Has it seemed like the cost to keep your older car on the road has gone up? Well, we have good news (you're not going crazy) and bad news (repair costs are indeed going up all across the country). According to an annual study by CarMD, average repair costs have increased by 10 percent in 2012, with drivers in New Jersey paying the highest prices and those in Vermont paying the lowest.

Interestingly, states on the East Coast are paying more on average for common repairs, including diagnostic services when the dreaded Check Engine light comes on. Our nation's capital saw the largest year-over-year increase at an alarming 20 percent, while Wyoming saw repair prices drop an average of 17 percent.

CarMD analyzed more than 160,000 individual repairs, targeting those that began with a Check Engine light. A full listing of the most- and least-expensive states can be found below, along with additional commentary from CarMD.


Show full PR text

Annual CarMD State-by-State Ranking of Car Repair Costs Finds Drivers in New Jersey Paid Most for Check Engine Repairs in 2012

As average repair cost rises 10% nationwide, 4 out of top 5 most expensive states are on the East Coast

IRVINE, Calif. (June 11, 2013) – When the dreaded check engine light illuminates on the dashboard, drivers in New Jersey now pay the most in the nation to have it diagnosed and repaired, at an average cost of $392.99, according to CarMD.com Corporation's analysis of more than 160,000 repairs made on vehicles with check engine light problems in 2012. Indicating a coastal shift from West to East, and rounding out the top five most expensive U.S. states/districts for auto repair were no. 2 District of Columbia, no. 3 California, no. 4 North Carolina and no. 5 Maryland. Increased frequency of expensive repairs, such as catalytic converter replacement, in those states with higher average repair costs indicates drivers in some areas continue to put off small repairs that spiral into more expensive problems and drive up check engine-related repair costs. The complete ranking is available at www.carmd.com.

"CarMD taps our extensive Vehicle Health Index check engine light database to rank repair costs by state, providing the industry and consumers with insight on trends that impact cost of ownership and vehicle life," said Ieon C. Chen, CEO, CarMD.com Corp. "In 2012, we saw a dramatic shift in the top five most expensive states for average car repairs, as many drivers along the East Coast incurred rising auto repair costs, while they simultaneously contended with Hurricane Sandy's aftermath. Car owners in many states also continued to put off small repairs, contributing to cumulative failures with increased repair costs. With costs and vehicle age up from coast to coast, we encourage the industry and car owners to utilize this data to help maximize vehicle life and minimize repair costs."
The average cost for check engine light-related repairs in the U.S. in 2012 was $367.84, up 10). But the West, historically known for having some of the highest car repair costs, saw only a 6.53% increase in costs. California is the only western state among the top five this year.

From 2011 to 2012, vehicle owners in New Jersey saw a 20.7 increase in parts costs, making it the state with the highest average parts cost. New Jersey drivers also paid more than the U.S. average for many repairs, including catalytic converter replacement at $1,112.48 per transaction. CarMD attributes this hike to several factors such as more than double the number of trips to the repair shop spurred by Hurricane Sandy-related flood damage that either resulted in new repairs or uncovered unrepaired problems that had been put off for some time.
On a more positive note, as hybrid repair costs across the country trend down, New Jersey owners paid the least to replace a hybrid battery at $2,005.05 on average, as compared with Arizona's high of $4,409.94. Some factors that can contribute to repair costs include availability of diagnostic capabilities and technicians trained to service these vehicles, as well as vehicle population mix. Catalytic converter repairs were the second most common reason the check engine light came on in three of the five states with the highest repair costs. This is a very pricey part that is often the result of extensive vehicle age, or putting off smaller repairs such as spark plugs or oxygen sensors.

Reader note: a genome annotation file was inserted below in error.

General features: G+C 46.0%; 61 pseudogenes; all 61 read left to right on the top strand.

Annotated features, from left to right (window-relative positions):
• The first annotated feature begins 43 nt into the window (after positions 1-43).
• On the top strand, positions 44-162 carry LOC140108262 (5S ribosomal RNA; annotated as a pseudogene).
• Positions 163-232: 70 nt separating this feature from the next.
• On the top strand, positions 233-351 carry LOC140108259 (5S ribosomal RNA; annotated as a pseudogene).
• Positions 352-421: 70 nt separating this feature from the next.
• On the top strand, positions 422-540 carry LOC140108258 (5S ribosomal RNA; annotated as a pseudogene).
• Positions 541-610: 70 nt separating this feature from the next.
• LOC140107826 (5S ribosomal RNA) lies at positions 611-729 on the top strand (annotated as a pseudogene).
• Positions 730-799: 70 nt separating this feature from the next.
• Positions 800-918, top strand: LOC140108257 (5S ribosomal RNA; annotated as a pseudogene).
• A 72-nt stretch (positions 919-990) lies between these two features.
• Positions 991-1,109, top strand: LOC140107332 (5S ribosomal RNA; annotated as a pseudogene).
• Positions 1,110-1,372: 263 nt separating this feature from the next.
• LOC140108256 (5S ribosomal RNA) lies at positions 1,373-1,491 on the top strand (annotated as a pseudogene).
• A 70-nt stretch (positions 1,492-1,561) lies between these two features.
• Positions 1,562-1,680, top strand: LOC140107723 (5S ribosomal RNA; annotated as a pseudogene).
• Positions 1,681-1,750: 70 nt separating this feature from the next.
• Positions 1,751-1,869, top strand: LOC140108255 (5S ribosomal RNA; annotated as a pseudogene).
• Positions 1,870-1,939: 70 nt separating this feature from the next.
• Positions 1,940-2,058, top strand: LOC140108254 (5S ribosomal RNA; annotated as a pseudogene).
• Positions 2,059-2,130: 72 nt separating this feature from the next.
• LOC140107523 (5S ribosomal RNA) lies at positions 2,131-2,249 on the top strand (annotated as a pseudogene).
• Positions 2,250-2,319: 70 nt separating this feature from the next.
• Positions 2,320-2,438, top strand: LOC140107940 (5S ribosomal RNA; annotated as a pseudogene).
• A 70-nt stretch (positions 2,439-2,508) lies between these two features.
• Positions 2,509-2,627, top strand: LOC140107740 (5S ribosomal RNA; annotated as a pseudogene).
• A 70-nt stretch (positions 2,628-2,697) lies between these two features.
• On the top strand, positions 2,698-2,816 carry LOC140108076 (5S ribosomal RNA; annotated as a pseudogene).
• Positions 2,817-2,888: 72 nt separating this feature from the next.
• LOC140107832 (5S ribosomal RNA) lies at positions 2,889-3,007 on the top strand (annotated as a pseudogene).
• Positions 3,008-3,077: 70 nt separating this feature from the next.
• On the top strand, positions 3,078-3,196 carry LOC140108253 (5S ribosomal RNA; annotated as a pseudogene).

Other key findings: - The states that pay the most: The 2011 ranking found all five states with the highest repair costs were from the West. For 2012, three hail from the Southeast, one from the Northeast and California remains the only western state among the five states with the highest repair costs.

o A gap has begun to close between the states/regions with the highest/lowest repair costs (i.e. there was no change in Arizona's average repair cost, yet it dropped in rank from no. 5 to no. 22, with many states from other regions rising).

- The states that pay the least: Two of the five states with the lowest car repair costs are from the Midwest (Iowa and South Dakota) and two are from the South/Southeast (Delaware and West Virginia). Rounding out the most affordable states for auto repair is Vermont, the only Northeastern state to enjoy a drop in average car repair costs in 2012.

- Year-over-year trends: A majority of states/districts experienced an increase in repair costs in 2012, with the exceptions being Delaware, New Mexico, Utah, Vermont, West Virginia and Wyoming.

o D.C. had the largest increase in repair costs, up 20 of D.C. repairs in 2012, as compared with 7% in 2011, while quick-fix, gas cap-related problems were down five points.
o Wyoming saw the biggest drop with a nearly 17% dip in average repair costs. Some very positive news for Wyoming iscatalytic converter replacements have dropped from the second to seventh most common repair, showing drivers in Wyoming are taking better care of their cars and may also be trading in older model vehicles for newer ones.


- Labor charge trends: Drivers in Vermont paid the least in labor at $115.90. While still low, this is up from Vermont's labor rate of $90.85 in 2011. For the second consecutive year, Colorado is the state with the highest labor charge at $150.75 on average. - Parts cost trends: Drivers in Vermont also paid the least for parts at an average of $153.82, with those in New Jersey paying the most ($256.28).